I flip-flop between a survival-minded self-interest that keeps my head down on relatively small issues like landing my next freelance writing gig to contemplating the economic system as a whole and the breakdown of meaningful and affordable higher education in the US. Where do I fit in? How can I work to make a difference but also have an enjoyable life that keeps me centered? What do I do when I care about so many diverse things? I go from feeling “rich” when I’m traveling and grateful for my relative wealth and prosperity to feeling like a speck of dirt when I read the biography of someone like Elon Musk who operates in default billion-dollar territory on a daily basis. 

 

But we don’t have to be billionaires to make a difference. We can free up our ability to make a difference and choose meaningful work by simply getting more creative.

3 Ways to Start the Change

 

Now that I’ve spent most of this post just venting what’s on my mind (maybe you relate), here are some strategies I’m employing to work this all out as best I can.

  1. Map it out

This month I got to Malawi and made three columns in my journal: 1) area of interest, 2) way to test it, and 3) logical next steps. I limited myself to 3 areas of professional interest (in my case, international development, counseling, and business) and listed out the easiest ways I could gain exposure or more information to make a decision about if I would pursue each one.

 

Here’s an example to illustrate the exercise: 

 

Area of interest: International development

 

Ways to test it:

  • Volunteer in exchange for experience
  • Find a professional certificate program to learn more
  • Think about doing a 1 year Masters in Europe 
  • Find a contract-based or short-term job in the field

 

Logical next steps in order of ease of execution:

  • Find another volunteer experience that will further inform my perspective 
  • Make a list of everyone I know in development and reach out to them with my questions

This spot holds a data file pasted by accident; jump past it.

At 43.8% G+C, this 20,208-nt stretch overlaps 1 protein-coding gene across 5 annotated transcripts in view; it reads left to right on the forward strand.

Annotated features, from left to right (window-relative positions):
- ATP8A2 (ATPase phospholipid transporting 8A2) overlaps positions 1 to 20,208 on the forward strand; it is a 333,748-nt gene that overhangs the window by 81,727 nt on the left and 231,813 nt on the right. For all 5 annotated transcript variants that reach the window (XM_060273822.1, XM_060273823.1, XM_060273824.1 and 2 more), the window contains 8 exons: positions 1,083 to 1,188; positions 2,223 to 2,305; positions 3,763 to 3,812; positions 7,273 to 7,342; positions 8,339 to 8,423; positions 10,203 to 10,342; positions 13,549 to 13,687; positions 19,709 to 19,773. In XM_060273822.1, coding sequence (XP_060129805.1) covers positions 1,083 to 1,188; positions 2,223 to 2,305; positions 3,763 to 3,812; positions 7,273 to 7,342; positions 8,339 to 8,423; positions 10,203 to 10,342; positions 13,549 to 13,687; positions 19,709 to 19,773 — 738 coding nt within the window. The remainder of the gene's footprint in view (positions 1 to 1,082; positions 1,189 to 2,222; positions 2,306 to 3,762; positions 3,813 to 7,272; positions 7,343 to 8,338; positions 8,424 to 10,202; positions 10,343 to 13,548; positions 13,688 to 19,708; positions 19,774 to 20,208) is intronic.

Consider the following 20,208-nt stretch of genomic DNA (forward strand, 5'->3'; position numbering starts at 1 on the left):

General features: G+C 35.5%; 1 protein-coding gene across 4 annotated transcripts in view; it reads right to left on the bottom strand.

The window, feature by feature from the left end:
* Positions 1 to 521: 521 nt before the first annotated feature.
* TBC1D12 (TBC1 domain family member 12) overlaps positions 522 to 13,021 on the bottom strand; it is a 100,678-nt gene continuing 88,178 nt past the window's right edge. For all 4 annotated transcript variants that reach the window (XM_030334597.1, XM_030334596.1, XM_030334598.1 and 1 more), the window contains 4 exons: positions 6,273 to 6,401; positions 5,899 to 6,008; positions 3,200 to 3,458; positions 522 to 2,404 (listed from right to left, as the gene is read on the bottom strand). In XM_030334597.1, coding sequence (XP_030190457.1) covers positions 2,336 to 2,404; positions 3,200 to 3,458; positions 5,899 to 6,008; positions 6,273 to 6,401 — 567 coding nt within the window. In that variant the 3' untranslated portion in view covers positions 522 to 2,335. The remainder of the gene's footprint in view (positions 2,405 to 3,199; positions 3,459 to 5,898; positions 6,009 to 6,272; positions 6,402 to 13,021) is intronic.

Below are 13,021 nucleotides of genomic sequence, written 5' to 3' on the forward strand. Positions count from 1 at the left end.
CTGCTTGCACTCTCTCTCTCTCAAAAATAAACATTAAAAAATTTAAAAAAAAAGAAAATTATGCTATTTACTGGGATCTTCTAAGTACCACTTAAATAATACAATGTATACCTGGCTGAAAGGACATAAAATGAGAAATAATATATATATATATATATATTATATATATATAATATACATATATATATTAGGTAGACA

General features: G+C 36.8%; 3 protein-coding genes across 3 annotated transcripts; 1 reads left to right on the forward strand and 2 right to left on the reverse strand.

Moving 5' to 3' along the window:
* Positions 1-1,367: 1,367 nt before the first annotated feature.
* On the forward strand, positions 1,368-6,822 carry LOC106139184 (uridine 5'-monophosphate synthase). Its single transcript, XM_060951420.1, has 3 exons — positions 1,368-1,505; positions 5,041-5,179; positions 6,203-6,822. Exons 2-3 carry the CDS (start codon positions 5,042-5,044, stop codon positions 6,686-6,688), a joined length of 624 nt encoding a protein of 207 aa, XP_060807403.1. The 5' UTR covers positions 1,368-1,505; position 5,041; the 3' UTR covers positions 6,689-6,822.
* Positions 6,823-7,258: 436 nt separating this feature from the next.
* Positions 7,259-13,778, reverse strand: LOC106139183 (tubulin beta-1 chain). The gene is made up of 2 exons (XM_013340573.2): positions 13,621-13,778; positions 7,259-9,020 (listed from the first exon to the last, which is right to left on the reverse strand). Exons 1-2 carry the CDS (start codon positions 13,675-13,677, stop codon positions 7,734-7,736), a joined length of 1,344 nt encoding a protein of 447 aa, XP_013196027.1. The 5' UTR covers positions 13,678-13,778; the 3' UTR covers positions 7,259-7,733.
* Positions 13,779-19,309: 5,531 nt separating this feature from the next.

• Make a list of every organization I’d consider working for in this area and prioritize 10
  • Make a list of short-term certificate programs to gain new knowledge and networking capital
  • Figure out where there are 1 year Masters degrees in Europe and how much they cost
  • Start seriously applying to jobs to see what’s out there and how I compete
  1. Action+reflection: Focus on practical ways to test your hypotheses

You can only do so much thinking. I was really dissatisfied with my last job (but thanks for the cash!) so I decided this year I would try something radically different career-wise and see where that lands me.

 

Since that something is working in the international development space, I decided to fly myself to Malawi for a month and work directly on the ground at a development organization. The hands-on experience PLUS thoughtful reflection is sparking a lot more change than just contemplating what it would be like. It was also one of the easiest (and free!) ways to take action

 

I’m also enrolling in a certificate program in impact investing in the winter to further my exposure and credentials in the field. A 2-week certificate is much cheaper than a 2-year Masters, so this is a small and relatively affordable step towards seeing what further education in the field would be like and seeing what I may want to focus on. 

 

Working with a Malawian organization that protects youth offenders and prevents child crime

  1. Find create ways to finance the work you really want to do

Sometimes the things we really want to do don’t pay very well, but we can’t let money get in the way. The economy may be broken, but that doesn’t mean we should just all become bankers. The day job paycheck isn’t the only way to make a living.

 

My solution to this problem has been to alternate time in the corporate world with being a freelance writer and supporting development projects, using the money from one or two years of corporate work to finance one or two years experimenting with my other interests. I now have multiple income streams that, however small, help support a life that involves more meaningful work. 

 

A concrete example of this is a 27-year old Canadian woman I met in Malawi who serves as country director of a small but incredibly effective NGO. She built up an e-commerce business selling travel products on Amazon, which brings in the money while her day-to-day work is fundamentally done a volunteer basis. In Malawi, if you’re able to pull in even $1,000 per month from freelancing, you can easily afford to live here at a cost of about $5/day for food and housing and do work that has a direct effect on people’s lives.